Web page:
From the Deputy Director for Intramural Research
For Our Fellows At the NIH
Over the past 30 years, NIH intramural science has become increasingly dependent on talented postdoctoral fellows to conduct most of the innovative research done in our laboratories and to help with the training of our growing cadre of predoctoral students. In turn, NIH principal investigators (PIs) and NIH leadership have sought ways to ensure that the training experience here for fellows is among the best in the world. We are also working on new initiatives to improve that experience.
I want to take this opportunity to thank our nearly 4,000 fellows, including IRTAs (Intramural Research Training Awards recipients) and CRTAs (Cancer Research Training Awards recipients), visiting fellows, and research and clinical fellows for their contributions to NIH research, and summarize why I think we provide one of the best environments anywhere for training and career development.
The primary goal of fellows is to work in laboratories that are doing cutting-edge research in which they can make contributions that will advance their careers.
By any quantitative standard, including publication rates, citations, technology transfer into marketed products, and recognition with prestigious awards and memberships in honorific societies, NIH intramural research and researchers are among the best of any institution in the country. Working as a fellow in an NIH lab is surely a world-class opportunity.
Our PIs are also aware of the importance of mentoring and advocating for their fellows. Consequently, the success rate for finding jobs after an NIH fellowship is very high. Fellows find jobs in industry, government, and academic centers as well as in many science-related fields that may not involve bench research.
Here at NIH, former NIH fellows and students occupy approximately 30 percent of our PI positions, a statistic that is consistent with the quality of both the fellows and their training here in a very competitive environment.
The NIH Intramural Program has very active training directors and training programs within each institute and center. In addition, the Office of Intramural Training and Education, led by Sharon Milgram in the Office of Intramural Research, provides world-class coursework, counseling, and outreach activities to ensure a talented and diverse postdoctoral population at the NIH.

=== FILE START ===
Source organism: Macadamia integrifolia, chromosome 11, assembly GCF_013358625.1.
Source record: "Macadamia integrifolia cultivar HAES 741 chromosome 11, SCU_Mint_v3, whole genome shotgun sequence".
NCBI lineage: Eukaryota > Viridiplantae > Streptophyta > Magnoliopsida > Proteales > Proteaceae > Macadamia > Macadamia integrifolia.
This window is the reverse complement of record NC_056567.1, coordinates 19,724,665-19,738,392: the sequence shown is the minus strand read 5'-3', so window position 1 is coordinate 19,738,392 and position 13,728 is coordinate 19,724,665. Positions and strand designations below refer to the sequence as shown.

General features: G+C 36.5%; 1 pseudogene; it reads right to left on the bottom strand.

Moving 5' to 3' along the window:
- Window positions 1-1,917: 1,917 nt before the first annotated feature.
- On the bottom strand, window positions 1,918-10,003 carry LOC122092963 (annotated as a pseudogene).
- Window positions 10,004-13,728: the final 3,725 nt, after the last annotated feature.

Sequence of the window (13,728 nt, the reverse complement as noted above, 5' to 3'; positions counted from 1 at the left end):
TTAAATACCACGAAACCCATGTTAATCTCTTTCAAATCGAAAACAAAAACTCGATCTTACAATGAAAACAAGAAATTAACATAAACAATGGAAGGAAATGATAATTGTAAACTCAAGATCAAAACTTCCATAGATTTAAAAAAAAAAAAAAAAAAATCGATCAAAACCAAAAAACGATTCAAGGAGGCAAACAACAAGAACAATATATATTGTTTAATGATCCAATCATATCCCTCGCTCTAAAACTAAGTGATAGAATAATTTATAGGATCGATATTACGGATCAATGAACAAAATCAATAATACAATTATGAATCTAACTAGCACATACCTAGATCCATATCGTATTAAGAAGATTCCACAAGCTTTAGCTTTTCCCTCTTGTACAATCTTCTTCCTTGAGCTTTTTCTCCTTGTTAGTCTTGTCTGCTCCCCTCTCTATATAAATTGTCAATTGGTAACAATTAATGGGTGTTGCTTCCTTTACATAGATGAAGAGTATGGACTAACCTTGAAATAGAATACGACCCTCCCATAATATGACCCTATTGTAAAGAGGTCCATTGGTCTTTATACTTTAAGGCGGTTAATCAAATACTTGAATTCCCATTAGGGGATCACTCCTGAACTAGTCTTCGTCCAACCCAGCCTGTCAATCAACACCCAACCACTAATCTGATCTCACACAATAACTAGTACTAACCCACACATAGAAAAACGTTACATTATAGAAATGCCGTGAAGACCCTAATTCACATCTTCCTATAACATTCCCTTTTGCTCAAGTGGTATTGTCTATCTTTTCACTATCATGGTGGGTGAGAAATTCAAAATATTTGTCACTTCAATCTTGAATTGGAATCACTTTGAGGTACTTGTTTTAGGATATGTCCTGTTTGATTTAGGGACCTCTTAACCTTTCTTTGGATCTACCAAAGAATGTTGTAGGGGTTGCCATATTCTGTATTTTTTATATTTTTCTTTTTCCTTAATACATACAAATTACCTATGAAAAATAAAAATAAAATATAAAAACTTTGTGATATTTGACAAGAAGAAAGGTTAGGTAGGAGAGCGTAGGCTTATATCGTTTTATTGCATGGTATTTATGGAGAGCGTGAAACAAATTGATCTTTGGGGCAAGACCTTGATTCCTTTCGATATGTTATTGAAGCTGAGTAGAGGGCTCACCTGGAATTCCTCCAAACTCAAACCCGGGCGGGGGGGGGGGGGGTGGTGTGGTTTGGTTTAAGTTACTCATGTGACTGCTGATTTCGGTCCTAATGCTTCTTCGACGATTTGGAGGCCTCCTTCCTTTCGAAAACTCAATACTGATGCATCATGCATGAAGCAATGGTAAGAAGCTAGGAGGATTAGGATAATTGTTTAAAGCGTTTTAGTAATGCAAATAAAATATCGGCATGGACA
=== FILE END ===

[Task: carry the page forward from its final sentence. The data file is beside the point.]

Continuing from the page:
NIH provides many benefits to fellows including a premier health-insurance program managed by the Foundation for Advanced Education in the Sciences, availability of childcare services, Transhare Program benefits to encourage use of public transportation and reduce its cost, and stipends that are competitive with those offered at other premier academic institutions.
More recently, we have been working on two new initiatives for improving the quality of life for fellows at the NIH that parallel improvements for our NIH employee workforce: increased flexibility in work hours and backup daycare.
When I speak to fellows, it is clear that increased flexibility to allow them to manage home life and work life is extremely important. One of the new initiatives is a program that we are calling “Keep the Thread” that would allow IRTA and CRTA fellows, with agreement of their PIs and scientific directors, to take some time off to attend to personal responsibilities during their fellowship or take advantage of flexible hours to conduct their research. Please contact your PI and scientific director to discuss whether you would be eligible for this program.
The other new initiative is a backup daycare program for fellows (and NIH employees) whose regular daycare is not available and they have a short-term need for licensed caregivers either in the home or at another daycare center. For more information on backup care, visit http://www.ors.od.nih.gov/pes/dats/childcare/Pages/NIHBack-upCareProgram.aspx.
I am grateful to the scientific directors and the many individuals at NIH, including the Fellows Committee, who have been consistent, forcible, and convincing proponents for our NIH Fellows.
Any additional ideas you might have to improve the environment for our fellows are always welcome.
This page was last updated on Monday, May 2, 2022